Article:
Metaglip combines glipizide and metformin HCl two prescribed oral antidiabetic agents in a single pill. These agents work in complementary fashion to improve blood sugar in patients with type 2 diabetes.
Metaglip is indicated as initial therapy, as an adjunct to diet and exercise, to improve glycemic control in patients with type 2 diabetes whose hyperglycemia cannot be satisfactorily managed with diet and exercise alone. Metaglip is also indicated as second-line therapy when diet, exercise, and initial treatment with a sulfonylurea or metformin do not result in adequate glycemic control in patients with type 2 diabetes.
In clinical trials, Metaglip was shown to be more effective at lowering blood sugar levels than either glipizide or metformin used alone in patients with type 2 diabetes. In a 24-week, double-blind, active-controlled, multicenter international clinical trial, patients with type 2 diabetes, whose hyperglycemia was not adequately controlled with diet and exercise alone were randomized to receive initial therapy with glipizide (5 mg), metformin (500 mg), Metaglip (2.5 mg/250 mg), or Metaglip (2.5 mg/500 mg).
After 24 weeks, treatment with Metaglip resulted in significantly greater reduction in Hemoglobin A1c (HbA1c) compared to glipizide and to metformin therapy. Also, Metaglip therapy resulted in significant reductions in Fasting Plasma Glucose (FPG) versus metformin therapy. Increases above fasting glucose and insulin levels were determined at baseline and final study visits by measurement of plasma glucose and insulin for three hours following a standard mixed liquid meal. Treatment with Metaglip lowered the three-hour postprandial glucose AUC, compared to baseline, to a significantly greater extent than did the glipizide and the metformin therapies.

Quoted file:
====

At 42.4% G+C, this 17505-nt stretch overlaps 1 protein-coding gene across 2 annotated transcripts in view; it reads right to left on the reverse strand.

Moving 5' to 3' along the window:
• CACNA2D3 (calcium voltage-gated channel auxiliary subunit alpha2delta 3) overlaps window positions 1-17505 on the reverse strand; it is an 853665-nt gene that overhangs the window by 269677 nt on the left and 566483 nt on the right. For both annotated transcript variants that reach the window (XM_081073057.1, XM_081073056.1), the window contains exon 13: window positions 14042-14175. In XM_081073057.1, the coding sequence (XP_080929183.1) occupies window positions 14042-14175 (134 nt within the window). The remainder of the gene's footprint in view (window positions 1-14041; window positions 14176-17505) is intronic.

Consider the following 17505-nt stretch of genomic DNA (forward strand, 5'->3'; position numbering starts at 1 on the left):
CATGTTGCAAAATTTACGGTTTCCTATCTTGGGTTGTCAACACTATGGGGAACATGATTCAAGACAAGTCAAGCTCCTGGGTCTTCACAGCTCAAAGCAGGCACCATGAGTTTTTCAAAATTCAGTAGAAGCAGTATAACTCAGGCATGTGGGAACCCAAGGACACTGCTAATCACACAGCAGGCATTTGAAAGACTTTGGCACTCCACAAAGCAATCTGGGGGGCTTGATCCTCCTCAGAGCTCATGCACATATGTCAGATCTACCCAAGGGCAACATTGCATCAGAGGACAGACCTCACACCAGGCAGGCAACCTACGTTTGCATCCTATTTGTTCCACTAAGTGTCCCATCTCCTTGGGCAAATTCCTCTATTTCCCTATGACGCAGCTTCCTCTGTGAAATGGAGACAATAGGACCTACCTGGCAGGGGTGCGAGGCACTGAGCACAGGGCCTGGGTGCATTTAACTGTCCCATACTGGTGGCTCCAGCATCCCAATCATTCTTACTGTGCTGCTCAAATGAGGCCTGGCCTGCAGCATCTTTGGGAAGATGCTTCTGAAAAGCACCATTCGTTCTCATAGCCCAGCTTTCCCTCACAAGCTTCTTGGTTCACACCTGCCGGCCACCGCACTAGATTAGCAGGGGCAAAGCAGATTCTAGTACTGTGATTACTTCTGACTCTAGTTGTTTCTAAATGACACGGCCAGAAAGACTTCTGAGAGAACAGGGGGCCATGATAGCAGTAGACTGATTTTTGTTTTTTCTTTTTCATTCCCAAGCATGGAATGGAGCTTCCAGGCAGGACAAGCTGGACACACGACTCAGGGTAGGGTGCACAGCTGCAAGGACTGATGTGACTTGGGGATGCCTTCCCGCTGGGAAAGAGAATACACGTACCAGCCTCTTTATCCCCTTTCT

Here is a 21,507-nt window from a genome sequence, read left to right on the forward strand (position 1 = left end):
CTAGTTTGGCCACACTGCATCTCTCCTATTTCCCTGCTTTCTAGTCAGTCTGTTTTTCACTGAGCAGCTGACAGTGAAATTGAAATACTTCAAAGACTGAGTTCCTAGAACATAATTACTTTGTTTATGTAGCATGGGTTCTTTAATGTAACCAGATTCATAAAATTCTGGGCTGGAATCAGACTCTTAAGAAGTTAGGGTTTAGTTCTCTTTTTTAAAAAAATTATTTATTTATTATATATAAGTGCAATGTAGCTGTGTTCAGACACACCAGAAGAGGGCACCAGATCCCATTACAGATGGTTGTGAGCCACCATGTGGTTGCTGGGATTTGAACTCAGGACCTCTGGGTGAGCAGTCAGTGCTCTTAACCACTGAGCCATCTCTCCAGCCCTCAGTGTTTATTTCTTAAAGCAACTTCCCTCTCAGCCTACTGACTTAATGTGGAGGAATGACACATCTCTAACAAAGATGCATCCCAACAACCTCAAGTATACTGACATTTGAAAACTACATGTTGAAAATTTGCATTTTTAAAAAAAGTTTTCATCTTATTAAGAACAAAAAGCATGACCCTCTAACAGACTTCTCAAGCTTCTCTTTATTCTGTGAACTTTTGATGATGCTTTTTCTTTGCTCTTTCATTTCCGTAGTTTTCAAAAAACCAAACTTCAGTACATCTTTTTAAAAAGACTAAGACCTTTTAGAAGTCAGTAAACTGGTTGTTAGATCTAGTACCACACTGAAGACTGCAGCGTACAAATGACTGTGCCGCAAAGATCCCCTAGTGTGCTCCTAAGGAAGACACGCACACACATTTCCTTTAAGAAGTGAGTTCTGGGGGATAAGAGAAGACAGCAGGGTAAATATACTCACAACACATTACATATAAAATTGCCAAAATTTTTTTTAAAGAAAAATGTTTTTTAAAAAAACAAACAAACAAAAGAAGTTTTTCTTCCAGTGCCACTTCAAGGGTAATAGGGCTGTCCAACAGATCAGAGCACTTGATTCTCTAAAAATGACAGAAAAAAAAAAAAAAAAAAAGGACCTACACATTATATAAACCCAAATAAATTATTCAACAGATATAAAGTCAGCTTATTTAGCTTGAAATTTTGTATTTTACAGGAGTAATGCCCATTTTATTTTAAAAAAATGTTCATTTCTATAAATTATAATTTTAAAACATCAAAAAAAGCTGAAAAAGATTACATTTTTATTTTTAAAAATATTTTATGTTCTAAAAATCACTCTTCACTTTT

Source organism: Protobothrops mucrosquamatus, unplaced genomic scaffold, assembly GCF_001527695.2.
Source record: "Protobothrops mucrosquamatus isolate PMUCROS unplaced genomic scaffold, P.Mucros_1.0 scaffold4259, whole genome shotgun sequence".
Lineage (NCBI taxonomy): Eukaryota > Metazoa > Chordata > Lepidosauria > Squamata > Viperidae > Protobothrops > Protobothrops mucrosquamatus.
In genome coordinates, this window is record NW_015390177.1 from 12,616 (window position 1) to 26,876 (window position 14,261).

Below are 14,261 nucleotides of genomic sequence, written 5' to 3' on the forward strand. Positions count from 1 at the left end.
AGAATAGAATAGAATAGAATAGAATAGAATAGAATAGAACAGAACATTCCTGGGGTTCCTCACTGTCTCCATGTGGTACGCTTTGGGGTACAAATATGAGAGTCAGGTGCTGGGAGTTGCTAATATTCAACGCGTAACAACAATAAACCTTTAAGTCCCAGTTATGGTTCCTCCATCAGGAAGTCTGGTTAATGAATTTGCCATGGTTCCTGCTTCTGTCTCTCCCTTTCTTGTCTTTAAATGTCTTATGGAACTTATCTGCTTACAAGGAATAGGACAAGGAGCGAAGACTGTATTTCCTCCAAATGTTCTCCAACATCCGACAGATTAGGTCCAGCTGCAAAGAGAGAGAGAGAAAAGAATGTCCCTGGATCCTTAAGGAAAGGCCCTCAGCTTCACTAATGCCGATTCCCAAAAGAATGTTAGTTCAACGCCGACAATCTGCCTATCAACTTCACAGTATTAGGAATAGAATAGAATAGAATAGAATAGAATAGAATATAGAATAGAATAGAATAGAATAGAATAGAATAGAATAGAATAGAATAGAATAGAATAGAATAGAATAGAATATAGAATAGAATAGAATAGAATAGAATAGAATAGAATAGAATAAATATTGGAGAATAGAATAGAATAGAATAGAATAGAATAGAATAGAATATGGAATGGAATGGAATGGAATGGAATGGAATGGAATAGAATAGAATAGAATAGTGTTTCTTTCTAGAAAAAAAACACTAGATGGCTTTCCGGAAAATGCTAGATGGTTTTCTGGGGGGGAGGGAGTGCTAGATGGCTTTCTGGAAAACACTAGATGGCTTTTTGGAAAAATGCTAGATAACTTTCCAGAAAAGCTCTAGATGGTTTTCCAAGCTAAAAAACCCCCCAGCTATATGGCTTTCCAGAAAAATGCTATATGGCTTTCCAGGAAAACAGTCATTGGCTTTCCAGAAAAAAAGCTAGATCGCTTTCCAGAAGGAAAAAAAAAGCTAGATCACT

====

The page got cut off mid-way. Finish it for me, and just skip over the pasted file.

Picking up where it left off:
Adverse events associated with the use of Metaglip may include (but are not limited to) the following:
Metaglip combines glipizide and metformin hydrochloride, two antihyperglycemic agents with complementary mechanisms of action, to improve glycemic control in patients with type 2 diabetes.
Glipizide appears to lower blood glucose acutely by stimulating the release of insulin from the pancreas, an effect dependent upon functioning beta cells in the pancreatic islets. Extrapancreatic effects may play a part in the mechanism of action of oral sulfonylurea hypoglycemic drugs.
Metformin hydrochloride is an antihyperglycemic agent that improves glucose tolerance in patients with type 2 diabetes, lowering both basal and postprandial plasma glucose. Metformin hydrochloride decreases hepatic glucose production, decreases intestinal absorption of glucose, and improves insulin sensitivity by increasing peripheral glucose uptake and utilization.
For more information on Metaglip or Type-2 Diabetes, please contact The Bristol-Myers Squibb Web Site